Skip to content


  • Research article
  • Open Access
  • Open Peer Review

Immunoglobulin sub-class distribution in bipolar disorder and schizophrenia: potential relationship with latent Toxoplasma Gondii infection

  • 1, 2, 3Email author,
  • 7,
  • 1, 3,
  • 2,
  • 1, 2,
  • 1, 2, 3,
  • 7,
  • 5,
  • 5,
  • 7,
  • 3,
  • 1, 2, 3, 4,
  • 1, 3,
  • 1, 3,
  • 6,
  • 8,
  • 3,
  • 1, 2, 3 and
  • 3, 7
Contributed equally
BMC Psychiatry201818:239

  • Received: 12 March 2018
  • Accepted: 17 July 2018
  • Published:
Open Peer Review reports



Immune dysfunction could play a significant role in the pathogenesis of bipolar disorder (BD) and schizophrenia (SZ), conditions with an underlying pro-inflammatory state. Studies on humoral immune responses (which reflects antibody mediated fight against pathogens) in schizophrenia and bipolar disorder are sparse and often providing contradictory results. The aim of this study was to assess humoral immunity in a group of stable bipolar disorder and schizophrenia patients compared to controls by determining total Immunoglobulins and IgG subclasses and to assess their association with latent Toxoplasma gondii and/or CMV infection.


334 subjects (124 BD, 75 SZ and 135 Healthy Controls [HC]) were included and tested for humoral immunity by determining the total immunoglobulins (IgG,A and M) and IgG subclasses (IgG1, IgG2, IgG3, IgG4) and their relationship with latent Toxoplasma gondii infection, an established risk factor for BD and SZ.


Although lower levels of IgG, IgG1, IgG2, IgG4 and IgA were found among BD as compared to HC and/or SZ, after adjustment for confounding variables, only low levels of IgG and IgG1 in BD remai- ned significant. Strikingly highest levels of antibodies to T. gondii (but not CMV) infection in BD and SZ were associated with lowest levels of IgG3 and IgG4 levels as compared to controls.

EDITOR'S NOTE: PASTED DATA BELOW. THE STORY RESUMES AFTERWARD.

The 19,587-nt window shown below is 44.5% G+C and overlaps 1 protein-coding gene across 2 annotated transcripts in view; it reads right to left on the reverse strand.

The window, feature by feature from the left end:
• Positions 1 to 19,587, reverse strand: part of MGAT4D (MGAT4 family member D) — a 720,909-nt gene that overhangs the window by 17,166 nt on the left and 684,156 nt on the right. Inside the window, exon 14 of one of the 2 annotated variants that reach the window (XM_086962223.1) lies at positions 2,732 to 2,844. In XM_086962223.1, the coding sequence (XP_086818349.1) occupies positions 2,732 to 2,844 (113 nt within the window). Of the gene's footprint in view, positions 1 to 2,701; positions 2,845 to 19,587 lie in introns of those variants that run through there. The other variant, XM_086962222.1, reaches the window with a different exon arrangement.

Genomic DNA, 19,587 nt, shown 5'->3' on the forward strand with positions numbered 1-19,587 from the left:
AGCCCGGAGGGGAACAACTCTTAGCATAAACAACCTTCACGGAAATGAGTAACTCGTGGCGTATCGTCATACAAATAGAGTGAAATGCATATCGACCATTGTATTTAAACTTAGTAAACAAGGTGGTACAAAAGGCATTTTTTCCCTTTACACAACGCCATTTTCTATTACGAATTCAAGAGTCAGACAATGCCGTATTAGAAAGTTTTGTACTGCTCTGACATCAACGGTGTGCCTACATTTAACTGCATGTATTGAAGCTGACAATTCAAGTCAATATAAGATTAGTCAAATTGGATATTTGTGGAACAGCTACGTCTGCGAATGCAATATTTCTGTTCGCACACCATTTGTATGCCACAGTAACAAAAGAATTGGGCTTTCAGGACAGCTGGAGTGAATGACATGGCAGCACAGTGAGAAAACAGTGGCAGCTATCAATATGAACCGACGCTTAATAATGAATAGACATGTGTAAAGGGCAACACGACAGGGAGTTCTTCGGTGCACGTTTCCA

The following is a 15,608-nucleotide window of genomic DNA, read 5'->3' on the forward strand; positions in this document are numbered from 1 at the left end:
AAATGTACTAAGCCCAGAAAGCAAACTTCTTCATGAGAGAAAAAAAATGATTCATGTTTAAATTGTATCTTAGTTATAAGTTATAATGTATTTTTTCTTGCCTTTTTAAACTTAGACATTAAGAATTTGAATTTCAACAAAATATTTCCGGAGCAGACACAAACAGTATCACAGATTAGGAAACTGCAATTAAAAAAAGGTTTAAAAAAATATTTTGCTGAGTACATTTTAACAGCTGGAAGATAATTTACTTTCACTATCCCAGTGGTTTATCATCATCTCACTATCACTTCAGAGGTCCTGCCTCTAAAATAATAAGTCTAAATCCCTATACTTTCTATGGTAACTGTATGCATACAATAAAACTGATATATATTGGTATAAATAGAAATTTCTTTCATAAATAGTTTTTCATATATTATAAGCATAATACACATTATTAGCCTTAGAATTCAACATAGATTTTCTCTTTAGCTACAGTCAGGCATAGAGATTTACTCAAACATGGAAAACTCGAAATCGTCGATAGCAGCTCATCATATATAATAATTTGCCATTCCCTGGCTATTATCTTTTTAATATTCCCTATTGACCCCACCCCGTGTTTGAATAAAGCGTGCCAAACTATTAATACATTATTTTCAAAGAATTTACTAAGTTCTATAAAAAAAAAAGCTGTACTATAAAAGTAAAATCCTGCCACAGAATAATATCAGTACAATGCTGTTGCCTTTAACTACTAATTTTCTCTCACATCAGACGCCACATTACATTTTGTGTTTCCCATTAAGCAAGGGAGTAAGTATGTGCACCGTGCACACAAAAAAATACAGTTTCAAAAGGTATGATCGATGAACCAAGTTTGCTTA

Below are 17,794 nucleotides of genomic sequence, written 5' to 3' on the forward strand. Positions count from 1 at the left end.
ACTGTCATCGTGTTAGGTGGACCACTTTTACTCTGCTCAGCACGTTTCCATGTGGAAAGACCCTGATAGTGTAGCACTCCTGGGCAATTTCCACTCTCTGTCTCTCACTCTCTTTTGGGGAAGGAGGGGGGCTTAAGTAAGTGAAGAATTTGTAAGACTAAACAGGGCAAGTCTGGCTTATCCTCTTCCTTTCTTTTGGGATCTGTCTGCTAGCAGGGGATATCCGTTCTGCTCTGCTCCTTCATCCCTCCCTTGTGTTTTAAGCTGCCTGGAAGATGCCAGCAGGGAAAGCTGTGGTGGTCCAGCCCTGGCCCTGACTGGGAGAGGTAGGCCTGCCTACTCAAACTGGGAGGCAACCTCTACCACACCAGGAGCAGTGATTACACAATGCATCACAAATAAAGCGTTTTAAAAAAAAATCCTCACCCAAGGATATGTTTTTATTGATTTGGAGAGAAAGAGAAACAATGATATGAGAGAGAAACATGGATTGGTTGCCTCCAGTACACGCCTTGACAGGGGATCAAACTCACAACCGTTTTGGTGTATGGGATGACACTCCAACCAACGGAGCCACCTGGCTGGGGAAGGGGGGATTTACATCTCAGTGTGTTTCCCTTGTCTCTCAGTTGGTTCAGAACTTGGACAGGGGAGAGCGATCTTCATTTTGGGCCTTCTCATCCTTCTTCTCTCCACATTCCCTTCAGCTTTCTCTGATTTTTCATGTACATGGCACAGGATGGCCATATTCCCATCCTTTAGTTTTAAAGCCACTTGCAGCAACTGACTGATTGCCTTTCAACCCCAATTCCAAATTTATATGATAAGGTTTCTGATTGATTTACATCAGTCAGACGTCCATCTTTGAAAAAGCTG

Schizophrenia and bipolar disorder patients with latent T. gondii specific infection may be more vulnerable to changes in immuno-inflammatory processes than controls with similar latent infectious state. Simultaneous sequential immunological monitoring both in steady state and active disease phases in the same BD and SZ patients are warranted to understand the role of Toxoplasma gondii latency in these disorders.


  • Humoral immunity
  • Immunoglobulins
  • Bipolar disorder
  • Schizophrenia
  • Toxoplasma gondii


There is a growing body of evidence that immune dysfunction could play a significant role in the pathogenesis of bipolar disorder (BD) and schizophrenia (SZ). Indeed, signs of inflammation and immune dysfunctions have consistently been observed in both disorders. In BD, both manic and depressive episodes have been associated with pro-inflammatory states with involvement of innate and adaptative immune systems [12, 28]. Indeed, in acute phases of the disorder, exacerbated stimulation of Th1 cells (mediator of cellular immune response) and enhanced production of pro-inflammatory cytokines are reported. In SZ, an imbalanced Th1/Th2 ratio has consistently been observed with a blunted type1 response (decreased levels of interferon gamma (IFN- g), Interleukin-2 (IL-2), and soluble IL-2 receptors (sIL-2R)) along with raised levels of type 2 cytokines viz IL-6 and IL10 [17, 2022]. Besides, phases of depression/mania and SZ are often accompanied by an inflammatory surge, as evidenced by expression of acute phase proteins in such situations [12, 21, 22].